Could Fifi the Llama Help in Developing a COVID Nasal Spray?

Peter Russell

September 22, 2021

Scientists say they might have discovered a new frontline treatment against COVID-19 using a unique type of antibody produced by llamas and camels.

Research by the Rosalind Franklin Institute has shown that nanobodies from the animals can be produced in large quantities in the laboratory to reduce signs of the disease in early trials.

Scientists predict the technique could be used to combat COVID using a nasal spray and provide a cheaper alternative to human antibodies taken from patients who have recovered from the disease.

In animal experiments, they found that the nanobodies bind tightly to the SARS-CoV-2 virus, neutralising it in cell culture.

Nasal Sprays

"The small molecular size and stability of nanobodies allows them to be formulated for topical delivery directly to the airways of infected patients through aerosolisation," researchers write in the journal Nature Communications.

"Nanobodies have a number of advantages over human antibodies,” said Professor Ray Owens, head of protein production at the Rosalind Franklin Institute and lead author of the research.

"They are cheaper to produce and can be delivered directly to the airways through a nebuliser or nasal spray, so can be self-administered at home rather than needing an injection.

"This could have benefits in terms of ease of use by patients but it also gets the treatment directly to the site of infection in the respiratory tract."

The trial involved a llama called Fifi who was injected with a portion of the SARS-CoV-2 spike protein. The researchers said the injections did not make Fifi sick but triggered her immune system to fight off the COVID-19 virus by generating nanobodies against it. 

They took a blood sample from the llama to purify four nanobodies capable of binding to the COVID-19 virus. These were then combined into chains of three to increase their ability to bind to the virus.

The researchers found three nanobody chains were able to neutralise both the original variants of SARS-CoV-2 and the Alpha variant, while a fourth nanobody chain was able to neutralise the Beta variant.

Next, the team administered the nanobodies to hamsters infected with SARS-CoV-2, and noted a reduction in disease, shown by minimal weight loss and limited pulmonary changes, along with lower viral loads, compared with those who did not receive the treatment.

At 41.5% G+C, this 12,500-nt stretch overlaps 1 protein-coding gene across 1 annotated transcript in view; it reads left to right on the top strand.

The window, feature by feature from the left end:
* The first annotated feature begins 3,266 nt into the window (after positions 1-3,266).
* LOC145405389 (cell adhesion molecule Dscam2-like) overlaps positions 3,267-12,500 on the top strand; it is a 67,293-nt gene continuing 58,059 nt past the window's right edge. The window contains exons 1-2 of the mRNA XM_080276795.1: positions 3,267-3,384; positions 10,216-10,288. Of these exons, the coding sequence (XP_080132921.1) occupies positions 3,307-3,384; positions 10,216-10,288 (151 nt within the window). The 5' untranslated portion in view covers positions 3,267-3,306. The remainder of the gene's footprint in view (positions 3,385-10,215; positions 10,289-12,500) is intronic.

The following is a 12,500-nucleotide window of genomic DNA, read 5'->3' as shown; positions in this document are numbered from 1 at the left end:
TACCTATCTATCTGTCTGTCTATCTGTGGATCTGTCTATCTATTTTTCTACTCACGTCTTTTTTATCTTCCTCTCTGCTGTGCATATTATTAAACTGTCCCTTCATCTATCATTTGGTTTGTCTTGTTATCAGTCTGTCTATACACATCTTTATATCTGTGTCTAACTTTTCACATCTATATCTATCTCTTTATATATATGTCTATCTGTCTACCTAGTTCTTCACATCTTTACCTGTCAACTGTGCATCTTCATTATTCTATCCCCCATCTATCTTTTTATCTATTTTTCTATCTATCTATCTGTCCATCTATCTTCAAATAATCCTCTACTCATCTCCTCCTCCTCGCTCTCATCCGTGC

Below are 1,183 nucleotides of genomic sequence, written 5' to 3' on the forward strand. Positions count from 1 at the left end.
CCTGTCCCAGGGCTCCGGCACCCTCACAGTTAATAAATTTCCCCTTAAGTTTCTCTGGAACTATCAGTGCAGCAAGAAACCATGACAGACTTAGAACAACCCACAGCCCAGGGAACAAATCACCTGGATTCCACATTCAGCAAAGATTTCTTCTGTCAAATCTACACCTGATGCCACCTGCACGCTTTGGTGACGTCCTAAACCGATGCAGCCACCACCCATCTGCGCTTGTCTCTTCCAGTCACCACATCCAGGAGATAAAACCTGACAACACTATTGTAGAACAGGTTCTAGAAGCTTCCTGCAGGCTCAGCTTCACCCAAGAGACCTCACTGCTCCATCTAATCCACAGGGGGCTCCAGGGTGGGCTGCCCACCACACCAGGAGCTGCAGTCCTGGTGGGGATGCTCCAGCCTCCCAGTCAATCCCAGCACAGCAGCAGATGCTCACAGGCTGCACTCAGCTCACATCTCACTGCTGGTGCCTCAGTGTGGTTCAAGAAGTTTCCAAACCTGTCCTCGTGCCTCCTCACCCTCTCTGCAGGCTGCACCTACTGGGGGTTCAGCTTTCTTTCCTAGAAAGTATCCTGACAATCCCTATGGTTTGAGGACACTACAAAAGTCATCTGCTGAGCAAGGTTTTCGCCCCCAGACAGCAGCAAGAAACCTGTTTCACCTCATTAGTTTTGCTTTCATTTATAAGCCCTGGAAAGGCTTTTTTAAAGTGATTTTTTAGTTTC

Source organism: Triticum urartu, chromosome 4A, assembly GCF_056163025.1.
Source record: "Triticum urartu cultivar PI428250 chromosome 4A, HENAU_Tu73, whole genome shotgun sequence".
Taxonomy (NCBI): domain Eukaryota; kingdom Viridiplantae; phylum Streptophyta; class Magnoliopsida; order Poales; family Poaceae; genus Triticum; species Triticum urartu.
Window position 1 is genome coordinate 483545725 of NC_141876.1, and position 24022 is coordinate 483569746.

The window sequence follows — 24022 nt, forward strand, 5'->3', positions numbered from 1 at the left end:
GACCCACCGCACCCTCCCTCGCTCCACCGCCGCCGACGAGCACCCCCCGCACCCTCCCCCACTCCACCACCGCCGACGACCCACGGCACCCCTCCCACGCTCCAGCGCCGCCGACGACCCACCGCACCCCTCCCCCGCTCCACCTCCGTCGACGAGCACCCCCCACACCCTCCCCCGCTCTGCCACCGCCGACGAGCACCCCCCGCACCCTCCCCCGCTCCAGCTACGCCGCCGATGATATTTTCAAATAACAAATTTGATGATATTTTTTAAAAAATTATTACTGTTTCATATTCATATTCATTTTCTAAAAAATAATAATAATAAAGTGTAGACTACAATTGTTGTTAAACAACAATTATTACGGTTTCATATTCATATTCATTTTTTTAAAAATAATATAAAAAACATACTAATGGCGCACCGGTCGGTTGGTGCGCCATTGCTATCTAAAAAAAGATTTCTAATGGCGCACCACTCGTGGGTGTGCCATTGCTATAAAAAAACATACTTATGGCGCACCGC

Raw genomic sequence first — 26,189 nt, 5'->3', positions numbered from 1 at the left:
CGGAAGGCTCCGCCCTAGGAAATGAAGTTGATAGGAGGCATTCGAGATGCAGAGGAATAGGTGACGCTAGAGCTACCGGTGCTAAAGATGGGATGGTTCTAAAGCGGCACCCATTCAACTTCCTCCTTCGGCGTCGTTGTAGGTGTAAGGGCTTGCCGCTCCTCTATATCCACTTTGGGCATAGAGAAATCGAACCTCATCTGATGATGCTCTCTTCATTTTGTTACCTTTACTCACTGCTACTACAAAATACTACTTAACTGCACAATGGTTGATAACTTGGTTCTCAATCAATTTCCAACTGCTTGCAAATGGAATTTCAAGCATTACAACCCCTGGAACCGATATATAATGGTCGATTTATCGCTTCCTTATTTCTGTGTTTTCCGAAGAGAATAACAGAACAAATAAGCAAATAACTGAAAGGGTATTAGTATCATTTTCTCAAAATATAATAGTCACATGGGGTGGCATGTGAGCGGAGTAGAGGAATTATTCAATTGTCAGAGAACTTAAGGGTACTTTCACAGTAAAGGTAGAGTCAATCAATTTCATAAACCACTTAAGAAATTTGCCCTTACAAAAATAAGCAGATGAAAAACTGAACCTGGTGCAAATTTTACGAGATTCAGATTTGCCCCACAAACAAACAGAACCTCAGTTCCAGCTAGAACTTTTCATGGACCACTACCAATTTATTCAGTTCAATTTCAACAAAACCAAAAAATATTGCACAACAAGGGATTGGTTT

'Significant Possibilities'

"Because we can see every atom of the nanobody bound to the spike, we understand what makes these agents so special,” said Prof James Naismith, director of the Rosalind Franklin Institute, who co-authored the research.

Prof James Stewart, co-author and professor of molecular virology at the University of Liverpool commented: "The pre-clinical trials of the nanobodies in hamsters are extremely encouraging and suggest that they may be effective at treating COVID-19 disease as well as help prevent infection."

Prof Miles Carroll, deputy director of the National Infection Service at Public Health England (PHE), said: "Although this research is still at an early stage, it opens up significant possibilities for the use of effective nanobody treatments for COVID-19.

"These are among the most effective SARS-CoV-2 neutralising agents we have ever tested at PHE. We believe the unique structure and strength of the nanobodies contribute to their significant potential for both the prevention and treatment of COVID-19, and look forward to working collaboratively to progress this work into clinical studies."

The research was funded by the Rosalind Franklin Institute and the Engineering and Physical Sciences Research Council, with support from the EPA Cephalosporin Fund, and the Wellcome Trust.

A potent SARS-CoV-2 neutralising nanobody shows therapeutic efficacy in the Syrian golden hamster model of COVID-19. Nature Communications volume 12, Article number: 5469 (2021) 

Lead Image: PA Media


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